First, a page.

- My God, Help Me to Survive This Fatal Attraction!, Berlin
- Ordering Machine, Grenoble
- Kelburn Castle, Glasgow
- Big Raccoon, Lisbon
- Lennon Wall, Prague
- Maya, Moscow
- San Gennaro, Naples
- Rage, the Flower Thrower, Bethlehem
- Via Zamboni, Bologna
- David Bowie, London
My God, Help Me to Survive This Fatal Attraction!, Berlin, Germany
- Artist: Dmitri Vrubel, a Russian artist who lives in Berlin
- How to get there: His work is contained in the East Side Gallery. You can get there by subway, U1 line, to Schlesisches Tor station, followed by a 10-minute walk. A one-way subway ticket costs €2.50.
Description and history: We think that you know this work quite well, even if you have not seen it live. The graffiti shows a kiss between Leonid Brezhnev, the Soviet leader, and Erich Honecker, the leader of Communist East Germany.
The kiss was intended to symbolize the ten-year agreement concluded between East Germany and the USSR in 1979 and was printed as a photo in hundreds of newspapers.
The Berlin Wall fell in 1989 and was transformed in 1990 into an open-air gallery. That same year, work of Dmitri Vrubel appeared on the eastern side of the wall (before the wall fell, his graffiti only embellished the western side). His work was significantly damaged by 2005, and he was asked to restore it.
Ordering Machine, Grenoble, France
- Artist: Nevercrew — a team of two artists from Italy. They currently live in Switzerland.
- How to get there: Ordering Machine is two minutes’ walk from the bus stop Championnet. Buses 12 and C3 will take you there.
Description and history: The huge graffiti covering an entire wall portrays two realistic whales hung from a clothes hanger wrapped in a piece of cloth. The artists wanted to highlight the problem of mankind exploiting natural resources. This work appeared on the wall to mark the festival of street art in Grenoble in 2016.
Kelburn Castle, Glasgow, Scotland
- Artists: Nunca, Nina Pandolfo, and OSGEMEOS (twin brothers). All the artists are Brazilian.
- How to get there: By bus A78 in the Greenock direction. A one-way ticket costs £5. The journey will take around 45 minutes.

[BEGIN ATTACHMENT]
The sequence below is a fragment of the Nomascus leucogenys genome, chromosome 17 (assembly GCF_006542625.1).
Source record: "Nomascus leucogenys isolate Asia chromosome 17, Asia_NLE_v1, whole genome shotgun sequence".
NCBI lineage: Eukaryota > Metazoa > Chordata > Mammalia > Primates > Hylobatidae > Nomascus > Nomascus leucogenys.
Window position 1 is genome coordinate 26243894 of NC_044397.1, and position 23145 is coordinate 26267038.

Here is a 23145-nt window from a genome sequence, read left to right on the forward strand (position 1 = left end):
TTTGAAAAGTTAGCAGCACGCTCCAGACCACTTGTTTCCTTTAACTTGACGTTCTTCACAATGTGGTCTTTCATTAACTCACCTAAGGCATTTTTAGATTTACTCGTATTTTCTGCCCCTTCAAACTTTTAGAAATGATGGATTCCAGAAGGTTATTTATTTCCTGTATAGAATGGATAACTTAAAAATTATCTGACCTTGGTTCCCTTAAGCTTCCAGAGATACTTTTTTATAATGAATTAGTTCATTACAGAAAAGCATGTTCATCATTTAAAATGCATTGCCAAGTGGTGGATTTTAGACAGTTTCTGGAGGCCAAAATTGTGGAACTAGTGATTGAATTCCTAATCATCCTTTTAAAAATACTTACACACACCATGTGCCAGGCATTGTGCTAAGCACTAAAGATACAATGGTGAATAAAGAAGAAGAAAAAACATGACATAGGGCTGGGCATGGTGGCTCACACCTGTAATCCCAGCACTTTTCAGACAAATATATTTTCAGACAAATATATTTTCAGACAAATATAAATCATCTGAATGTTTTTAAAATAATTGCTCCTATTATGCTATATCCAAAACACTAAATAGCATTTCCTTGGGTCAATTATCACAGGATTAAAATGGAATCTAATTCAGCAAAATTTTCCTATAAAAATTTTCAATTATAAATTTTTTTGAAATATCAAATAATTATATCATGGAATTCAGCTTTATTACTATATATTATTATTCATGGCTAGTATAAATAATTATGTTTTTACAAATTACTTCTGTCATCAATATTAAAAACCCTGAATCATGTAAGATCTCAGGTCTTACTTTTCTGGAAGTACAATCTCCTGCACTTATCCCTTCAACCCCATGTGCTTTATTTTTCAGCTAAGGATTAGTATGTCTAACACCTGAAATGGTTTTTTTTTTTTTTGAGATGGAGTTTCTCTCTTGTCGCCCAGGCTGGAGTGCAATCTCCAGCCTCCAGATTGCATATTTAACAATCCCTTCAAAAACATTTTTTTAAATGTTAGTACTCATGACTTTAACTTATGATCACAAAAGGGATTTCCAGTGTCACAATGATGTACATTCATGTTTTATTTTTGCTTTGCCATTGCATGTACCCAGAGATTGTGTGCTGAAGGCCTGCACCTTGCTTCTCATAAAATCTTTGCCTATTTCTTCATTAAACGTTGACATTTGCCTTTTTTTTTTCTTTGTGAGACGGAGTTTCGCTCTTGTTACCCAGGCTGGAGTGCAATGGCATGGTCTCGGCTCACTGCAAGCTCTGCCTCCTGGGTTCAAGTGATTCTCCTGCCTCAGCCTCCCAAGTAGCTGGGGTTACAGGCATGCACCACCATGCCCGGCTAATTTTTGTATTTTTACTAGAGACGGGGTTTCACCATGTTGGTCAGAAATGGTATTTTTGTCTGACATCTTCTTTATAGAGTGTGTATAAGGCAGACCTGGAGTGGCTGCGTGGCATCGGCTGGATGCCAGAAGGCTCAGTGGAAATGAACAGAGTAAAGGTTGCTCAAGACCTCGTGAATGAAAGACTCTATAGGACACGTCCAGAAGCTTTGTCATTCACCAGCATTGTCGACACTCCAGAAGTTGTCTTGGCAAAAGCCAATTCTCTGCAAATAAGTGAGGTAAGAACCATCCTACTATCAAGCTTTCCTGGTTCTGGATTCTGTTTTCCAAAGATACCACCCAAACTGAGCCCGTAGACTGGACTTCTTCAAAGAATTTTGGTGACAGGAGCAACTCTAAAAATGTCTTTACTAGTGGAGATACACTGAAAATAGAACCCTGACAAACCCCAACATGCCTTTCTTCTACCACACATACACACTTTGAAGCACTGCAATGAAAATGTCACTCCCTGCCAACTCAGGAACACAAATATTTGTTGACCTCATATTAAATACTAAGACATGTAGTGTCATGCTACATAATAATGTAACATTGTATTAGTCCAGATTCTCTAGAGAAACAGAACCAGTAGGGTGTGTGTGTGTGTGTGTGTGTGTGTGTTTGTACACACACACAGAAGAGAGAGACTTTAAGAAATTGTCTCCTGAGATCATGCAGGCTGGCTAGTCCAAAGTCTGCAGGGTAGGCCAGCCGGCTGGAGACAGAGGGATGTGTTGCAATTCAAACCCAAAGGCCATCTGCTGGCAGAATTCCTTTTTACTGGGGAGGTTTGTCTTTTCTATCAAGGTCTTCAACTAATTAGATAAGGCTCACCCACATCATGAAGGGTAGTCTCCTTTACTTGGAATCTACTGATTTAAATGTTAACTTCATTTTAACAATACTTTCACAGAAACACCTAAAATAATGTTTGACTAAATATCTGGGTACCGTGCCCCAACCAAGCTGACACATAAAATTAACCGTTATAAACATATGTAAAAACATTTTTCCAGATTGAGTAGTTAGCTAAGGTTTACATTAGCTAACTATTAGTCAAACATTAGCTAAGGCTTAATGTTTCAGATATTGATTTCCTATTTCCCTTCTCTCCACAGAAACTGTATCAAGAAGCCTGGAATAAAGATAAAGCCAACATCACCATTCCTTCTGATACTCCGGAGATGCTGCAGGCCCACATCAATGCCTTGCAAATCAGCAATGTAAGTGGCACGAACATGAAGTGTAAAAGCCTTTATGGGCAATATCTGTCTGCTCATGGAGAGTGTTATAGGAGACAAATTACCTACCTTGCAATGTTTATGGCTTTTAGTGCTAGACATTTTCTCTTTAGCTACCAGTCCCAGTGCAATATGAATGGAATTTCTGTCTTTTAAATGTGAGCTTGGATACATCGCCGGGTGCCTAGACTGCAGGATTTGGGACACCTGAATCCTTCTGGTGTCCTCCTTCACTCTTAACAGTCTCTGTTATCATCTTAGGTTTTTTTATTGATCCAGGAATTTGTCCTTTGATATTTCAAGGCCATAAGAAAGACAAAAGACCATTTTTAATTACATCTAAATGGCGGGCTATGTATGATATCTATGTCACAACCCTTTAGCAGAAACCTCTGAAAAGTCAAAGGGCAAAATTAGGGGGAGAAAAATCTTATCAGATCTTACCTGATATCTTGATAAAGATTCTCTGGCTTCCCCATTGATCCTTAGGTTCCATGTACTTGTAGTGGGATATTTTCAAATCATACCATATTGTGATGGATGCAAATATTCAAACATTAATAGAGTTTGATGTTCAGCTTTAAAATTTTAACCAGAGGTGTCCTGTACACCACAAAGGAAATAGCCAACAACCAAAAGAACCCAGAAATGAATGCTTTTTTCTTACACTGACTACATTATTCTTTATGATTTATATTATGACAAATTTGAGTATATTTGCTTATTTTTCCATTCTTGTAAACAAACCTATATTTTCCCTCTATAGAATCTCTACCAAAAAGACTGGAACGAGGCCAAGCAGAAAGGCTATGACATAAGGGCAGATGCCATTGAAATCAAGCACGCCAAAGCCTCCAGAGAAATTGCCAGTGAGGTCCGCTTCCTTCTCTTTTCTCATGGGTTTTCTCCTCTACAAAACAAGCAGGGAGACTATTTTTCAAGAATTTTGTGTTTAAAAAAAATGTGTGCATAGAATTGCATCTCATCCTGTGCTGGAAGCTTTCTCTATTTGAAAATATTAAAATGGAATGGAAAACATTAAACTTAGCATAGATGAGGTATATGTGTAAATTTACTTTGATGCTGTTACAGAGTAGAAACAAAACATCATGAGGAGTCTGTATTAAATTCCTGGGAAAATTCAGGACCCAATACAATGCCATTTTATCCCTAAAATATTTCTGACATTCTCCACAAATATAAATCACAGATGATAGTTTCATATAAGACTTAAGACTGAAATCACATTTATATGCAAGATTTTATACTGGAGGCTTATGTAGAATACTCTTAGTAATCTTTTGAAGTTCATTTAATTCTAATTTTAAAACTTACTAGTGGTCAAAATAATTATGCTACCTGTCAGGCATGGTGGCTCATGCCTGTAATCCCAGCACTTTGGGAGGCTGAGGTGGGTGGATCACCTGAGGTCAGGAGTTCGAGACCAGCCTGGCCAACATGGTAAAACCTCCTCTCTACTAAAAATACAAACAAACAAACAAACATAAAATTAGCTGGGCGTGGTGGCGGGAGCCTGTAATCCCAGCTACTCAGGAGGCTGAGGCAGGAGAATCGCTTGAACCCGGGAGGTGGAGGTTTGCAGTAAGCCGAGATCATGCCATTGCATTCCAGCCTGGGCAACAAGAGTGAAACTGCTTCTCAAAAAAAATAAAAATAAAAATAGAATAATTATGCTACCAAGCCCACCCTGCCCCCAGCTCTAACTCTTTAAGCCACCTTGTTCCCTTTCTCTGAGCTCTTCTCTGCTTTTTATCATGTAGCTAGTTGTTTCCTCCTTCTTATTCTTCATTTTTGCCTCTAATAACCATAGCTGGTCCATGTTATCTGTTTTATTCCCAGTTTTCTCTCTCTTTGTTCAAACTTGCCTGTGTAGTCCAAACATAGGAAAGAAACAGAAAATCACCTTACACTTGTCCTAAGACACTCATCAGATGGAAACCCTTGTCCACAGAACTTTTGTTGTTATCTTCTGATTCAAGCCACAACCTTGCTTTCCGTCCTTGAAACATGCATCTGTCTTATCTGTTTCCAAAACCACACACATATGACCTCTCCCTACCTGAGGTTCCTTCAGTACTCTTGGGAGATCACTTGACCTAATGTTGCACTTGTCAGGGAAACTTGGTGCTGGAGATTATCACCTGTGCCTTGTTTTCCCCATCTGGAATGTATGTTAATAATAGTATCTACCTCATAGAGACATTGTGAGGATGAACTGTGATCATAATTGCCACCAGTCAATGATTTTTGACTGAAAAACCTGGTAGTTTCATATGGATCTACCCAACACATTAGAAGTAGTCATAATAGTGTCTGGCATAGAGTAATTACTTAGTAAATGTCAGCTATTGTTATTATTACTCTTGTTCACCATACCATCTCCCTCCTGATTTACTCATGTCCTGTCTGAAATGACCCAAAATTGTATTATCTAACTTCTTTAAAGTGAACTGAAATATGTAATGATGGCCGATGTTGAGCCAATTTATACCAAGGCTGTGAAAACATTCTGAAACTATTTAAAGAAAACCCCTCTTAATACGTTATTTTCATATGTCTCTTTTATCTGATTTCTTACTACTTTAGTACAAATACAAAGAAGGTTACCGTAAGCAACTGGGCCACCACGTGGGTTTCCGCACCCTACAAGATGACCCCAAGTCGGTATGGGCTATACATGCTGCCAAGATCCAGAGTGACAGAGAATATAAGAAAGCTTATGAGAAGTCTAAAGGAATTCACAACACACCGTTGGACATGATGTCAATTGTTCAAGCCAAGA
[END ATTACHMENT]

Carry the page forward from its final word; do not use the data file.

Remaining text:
Description and history: Kelburn Castle was built in the 13th century, so it’s no surprise that it required significant reconstruction by 2007. The castle’s owner, Patrick Boyle, Earl of Glasgow, suggested that the state agrees to an original idea — he invited famous street artists to paint the castle facade.
The original abstract drawings attracted many tourists, and the idea was to spend the money from selling tickets on the reconstruction (and then to erase the graffiti). However, the earl liked them so much that rumor has it that he continues to correspond with the government, trying to defend his drawings so that they can remain forever. The Scots are stubborn people, and we don’t know who will win. So hurry up and head for Glasgow.
Big Raccoon, Lisbon, Portugal
- Artist: Bordalo II.
- How to get there: You can view the raccoon on Bartolomeu Dias street (two minutes’ walk from the National Museum of Contemporary Art).
Description and history: Lisbon has every right to be considered one of Europe’s street art capitals — it even has a government department responsible for street art. So street artists here are liked and respected, and not considered vandals.
Bordalo II is a Portuguese artist and activist, famous for his Trash Animals series of works. These aren’t simply drawings on walls, but vast installations made out of trash. Bordalo II wants to draw society’s attention to environmental problems and their effect on animals. Each of the artist’s works took him from 3-7 days.
Lennon Wall, Prague, the Czech Republic
- Artist: Dozens of different artists.
- How to get there: Two minutes’ walk from the Church of Mother of God before Týn.
Description and history: The first drawings appeared on this wall opposite the French embassy immediately after John Lennon’s death in 1980. The government waged a long battle against this “vandalism,” but according to rumors, the French embassy provided support to the fans and requested that the wall be left in peace in order to prevent protests and unrest.
New drawings and inscriptions appear to this day, so each time you visit Prague, you will find something new on the wall.